It was even suggested to me that I get my marriage in order, that perhaps we needed marriage advice or counselling to resolve the “impasse” between us.

_________________

Here is the thing, though.

There was no impasse.

In fact, I was the one who suggested we contact another Bishop. We knew of an area where there were 5 churches in our denomination looking for pastors.

Courtenay is amazing. She loves me enough that if I asked her to wait without a call for longer, she would have. She had been waiting for a year, and it would have been at least another, maybe longer as far as we could tell. She would have waited to make me happy.

But I couldn’t bear that. Every day I got to go to the office, I felt guilty. We had made a promise to each other – we could be pastors anywhere, but only married in the same place. I was, now, breaking that promise. We were married but not both serving. Important early years of her career could slip away, sitting at home with nothing to do.

The guilt wasn’t all. I often had the feeling I was the only person taking her call as seriously as mine. I was the only who believed that God had called her to be a pastor in active ministry, just as much as God had called me. I know that sometimes pastors who want to serve in a certain city have to wait, but the limit on my wife pastoring a church was me. I couldn’t do that to her, I couldn’t ask that of her. And I felt God calling me to consider a change, a move so that we could both serve Jesus and be together. I mean, that is why we moved in the first place.

Throughout the whole experience, I could never shake the feeling that people would respond differently if our roles were reversed. I could never drop the idea that if Courtenay got a job at Starbucks, a lot of people would be okay with that. There would be outrage if it were me picking up a service industry job. It always seemed that ‘having a baby’ was a viable alternative for Courtenay to pastoral ministry, but paternity leave would be frowned upon for me. Becoming a “Pastor’s Wife was not out of the question for Courtenay, but not even in the realm of possibility for me.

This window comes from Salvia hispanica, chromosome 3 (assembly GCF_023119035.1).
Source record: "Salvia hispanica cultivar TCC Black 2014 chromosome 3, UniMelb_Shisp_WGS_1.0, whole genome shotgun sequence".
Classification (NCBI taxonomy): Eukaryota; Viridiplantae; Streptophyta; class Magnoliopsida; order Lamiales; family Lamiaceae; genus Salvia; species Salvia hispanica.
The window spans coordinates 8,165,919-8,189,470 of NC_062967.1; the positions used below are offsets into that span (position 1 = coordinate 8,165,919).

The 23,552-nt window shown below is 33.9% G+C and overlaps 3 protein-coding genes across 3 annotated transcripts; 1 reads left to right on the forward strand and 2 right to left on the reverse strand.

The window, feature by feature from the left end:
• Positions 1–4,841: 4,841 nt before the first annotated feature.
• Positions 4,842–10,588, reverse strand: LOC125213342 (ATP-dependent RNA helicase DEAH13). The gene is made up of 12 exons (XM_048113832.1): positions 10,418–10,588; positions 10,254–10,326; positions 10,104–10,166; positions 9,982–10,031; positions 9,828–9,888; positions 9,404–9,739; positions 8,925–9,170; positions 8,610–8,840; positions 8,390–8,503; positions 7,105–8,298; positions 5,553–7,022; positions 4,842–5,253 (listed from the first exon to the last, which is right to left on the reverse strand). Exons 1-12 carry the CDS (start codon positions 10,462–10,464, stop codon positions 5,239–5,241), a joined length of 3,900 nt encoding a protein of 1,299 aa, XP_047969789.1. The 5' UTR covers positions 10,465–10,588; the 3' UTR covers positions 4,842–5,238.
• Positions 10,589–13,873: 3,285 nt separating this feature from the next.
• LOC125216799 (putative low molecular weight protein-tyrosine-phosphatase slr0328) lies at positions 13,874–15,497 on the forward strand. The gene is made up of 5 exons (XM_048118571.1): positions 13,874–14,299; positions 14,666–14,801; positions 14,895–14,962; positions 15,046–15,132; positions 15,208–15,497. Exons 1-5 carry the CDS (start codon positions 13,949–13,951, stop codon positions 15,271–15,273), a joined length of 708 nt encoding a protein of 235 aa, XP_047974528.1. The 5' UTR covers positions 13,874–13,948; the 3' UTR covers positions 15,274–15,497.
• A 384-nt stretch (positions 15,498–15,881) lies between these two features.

________________

So Courtenay and I left, after only 9 months of being the Senior Pastor of a prestigious church. We moved to a place where we could both be pastors and serve Jesus, and Jesus’ people.

This was by far, the hardest thing I have ever had to do as Pastor, as a Christian, as a husband. It would have been much easier to go with the tide. It would have been easy to claim that my call to this prestigious church was a priority. It would have been the easy thing to do to make my wife wait, for who knows how long, to do what God was calling her to do. God was also calling her to be my wife, right? It would have been easier to buy into the privilege that so many people were implicitly offering to me, and believe my call was more important than my wife’s.

The whole way along, there were people who ‘got it’ – people who were not satisfied with other options for Courtenay. Those people were great, and we needed them. But too many others were willing to rank our calls by our genders.

Being married to another pastor has completely changed the way I understand God’s call. God can call me to do God’s work anywhere, but I can only be married to my wife where she is. Yet, maybe more importantly, being married to a wonderful woman who is also as pastor, and to a pastor who is a woman, has shown me that we aren’t there yet. We haven’t made it as a Church. Even when we have female pastors and female bishops, we still have hang-ups about women in ministry. We still see men as the ‘default’ when it comes to our image of ‘pastor’, and we are willing to unthinkingly put women’s calls into secondary categories defined by gender.

Things are slowly getting better for women in the church. My hope is that more and more church people will start to get it. My hope is that one day people saying “You have or wait” or “You can have a baby” will be just as unacceptable to tell Courtenay as it currently is to tell me. My hope is, that one day, gender won’t define pastors in the church. My hope is that all of our callings, ordained or lay, in the church, in the world, in the home will be understood as equally valid.

For more on male privilege and women in ministry:

The Heresy of Women Submitting to Men

12 Reasons Why Being a Male Pastor is Better

10 More Reasons Why Being  a Male Pastor is Better

12 Years a Slave – Why Women Should be Equal in the Church

A Young Male Pastor’s Thoughts on Women in Ministry

Have you own story of your Jesus Feminism being put to the test? Share in the comments or with me on twitter @ParkerErik or follow my wife @ReedmanParker